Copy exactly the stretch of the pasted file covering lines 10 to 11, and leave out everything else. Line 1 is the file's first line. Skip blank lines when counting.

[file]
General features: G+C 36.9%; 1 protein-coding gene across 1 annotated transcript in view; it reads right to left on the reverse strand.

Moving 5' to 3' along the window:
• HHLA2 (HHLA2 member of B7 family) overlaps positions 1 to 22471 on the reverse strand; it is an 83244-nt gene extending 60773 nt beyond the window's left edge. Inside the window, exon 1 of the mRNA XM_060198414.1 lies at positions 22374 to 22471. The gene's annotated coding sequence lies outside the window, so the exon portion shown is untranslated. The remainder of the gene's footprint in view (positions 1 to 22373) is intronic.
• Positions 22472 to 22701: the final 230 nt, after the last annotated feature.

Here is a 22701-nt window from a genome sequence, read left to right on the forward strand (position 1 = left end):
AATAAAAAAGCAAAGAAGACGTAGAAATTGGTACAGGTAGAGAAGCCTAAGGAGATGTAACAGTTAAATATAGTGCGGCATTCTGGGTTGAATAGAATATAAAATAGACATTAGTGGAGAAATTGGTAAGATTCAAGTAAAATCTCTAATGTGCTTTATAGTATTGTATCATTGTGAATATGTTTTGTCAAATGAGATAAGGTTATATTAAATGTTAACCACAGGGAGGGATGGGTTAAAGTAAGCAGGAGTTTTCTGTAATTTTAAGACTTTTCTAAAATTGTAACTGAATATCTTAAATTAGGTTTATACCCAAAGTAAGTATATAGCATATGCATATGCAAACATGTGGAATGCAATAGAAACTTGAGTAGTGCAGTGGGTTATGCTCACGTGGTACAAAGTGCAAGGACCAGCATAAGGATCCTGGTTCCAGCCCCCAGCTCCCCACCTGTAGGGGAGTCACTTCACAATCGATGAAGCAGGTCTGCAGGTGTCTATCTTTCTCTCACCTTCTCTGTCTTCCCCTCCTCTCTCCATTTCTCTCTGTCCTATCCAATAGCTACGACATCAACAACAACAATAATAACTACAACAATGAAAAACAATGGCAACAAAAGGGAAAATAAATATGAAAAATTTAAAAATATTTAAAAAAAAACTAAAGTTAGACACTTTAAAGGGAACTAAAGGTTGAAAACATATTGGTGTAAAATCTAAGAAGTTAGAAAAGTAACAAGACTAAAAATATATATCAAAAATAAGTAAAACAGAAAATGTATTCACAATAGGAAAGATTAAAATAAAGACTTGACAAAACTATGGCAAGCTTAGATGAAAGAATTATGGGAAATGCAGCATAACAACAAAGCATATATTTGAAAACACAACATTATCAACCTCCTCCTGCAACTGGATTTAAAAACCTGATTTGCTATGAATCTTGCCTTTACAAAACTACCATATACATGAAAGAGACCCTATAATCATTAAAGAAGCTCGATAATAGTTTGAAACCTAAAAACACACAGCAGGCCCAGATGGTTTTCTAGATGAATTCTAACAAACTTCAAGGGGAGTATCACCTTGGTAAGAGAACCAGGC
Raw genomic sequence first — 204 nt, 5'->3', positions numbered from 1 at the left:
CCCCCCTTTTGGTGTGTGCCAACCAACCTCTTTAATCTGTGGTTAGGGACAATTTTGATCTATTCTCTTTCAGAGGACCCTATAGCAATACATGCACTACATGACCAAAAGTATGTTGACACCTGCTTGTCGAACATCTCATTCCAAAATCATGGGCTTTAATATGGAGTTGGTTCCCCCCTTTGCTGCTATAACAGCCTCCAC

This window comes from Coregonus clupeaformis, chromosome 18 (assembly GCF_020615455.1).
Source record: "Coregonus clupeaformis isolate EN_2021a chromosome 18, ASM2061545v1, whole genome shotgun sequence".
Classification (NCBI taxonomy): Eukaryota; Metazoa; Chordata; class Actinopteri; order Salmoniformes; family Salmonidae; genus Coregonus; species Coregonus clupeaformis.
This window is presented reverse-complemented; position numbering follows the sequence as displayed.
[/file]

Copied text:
Source record: "Coregonus clupeaformis isolate EN_2021a chromosome 18, ASM2061545v1, whole genome shotgun sequence".
Classification (NCBI taxonomy): Eukaryota; Metazoa; Chordata; class Actinopteri; order Salmoniformes; family Salmonidae; genus Coregonus; species Coregonus clupeaformis.